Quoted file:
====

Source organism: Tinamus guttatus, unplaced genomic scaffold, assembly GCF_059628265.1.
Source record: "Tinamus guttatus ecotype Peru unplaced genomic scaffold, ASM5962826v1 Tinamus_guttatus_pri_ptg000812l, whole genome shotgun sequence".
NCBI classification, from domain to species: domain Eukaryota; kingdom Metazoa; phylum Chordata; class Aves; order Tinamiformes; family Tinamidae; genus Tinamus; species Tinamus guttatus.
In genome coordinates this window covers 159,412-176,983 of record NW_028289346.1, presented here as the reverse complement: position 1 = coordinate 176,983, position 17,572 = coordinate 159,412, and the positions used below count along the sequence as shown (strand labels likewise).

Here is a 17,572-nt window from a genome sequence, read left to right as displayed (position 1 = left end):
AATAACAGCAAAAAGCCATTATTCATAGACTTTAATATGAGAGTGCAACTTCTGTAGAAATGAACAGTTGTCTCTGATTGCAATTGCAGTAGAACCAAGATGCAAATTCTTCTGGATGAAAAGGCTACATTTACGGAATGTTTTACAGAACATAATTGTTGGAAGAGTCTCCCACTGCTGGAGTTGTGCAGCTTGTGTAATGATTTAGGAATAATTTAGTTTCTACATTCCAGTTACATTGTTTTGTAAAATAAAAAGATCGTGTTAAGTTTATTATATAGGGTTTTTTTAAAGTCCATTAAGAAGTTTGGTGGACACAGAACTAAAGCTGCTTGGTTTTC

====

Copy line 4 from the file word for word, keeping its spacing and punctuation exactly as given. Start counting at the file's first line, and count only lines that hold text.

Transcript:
In genome coordinates this window covers 159,412-176,983 of record NW_028289346.1, presented here as the reverse complement: position 1 = coordinate 176,983, position 17,572 = coordinate 159,412, and the positions used below count along the sequence as shown (strand labels likewise).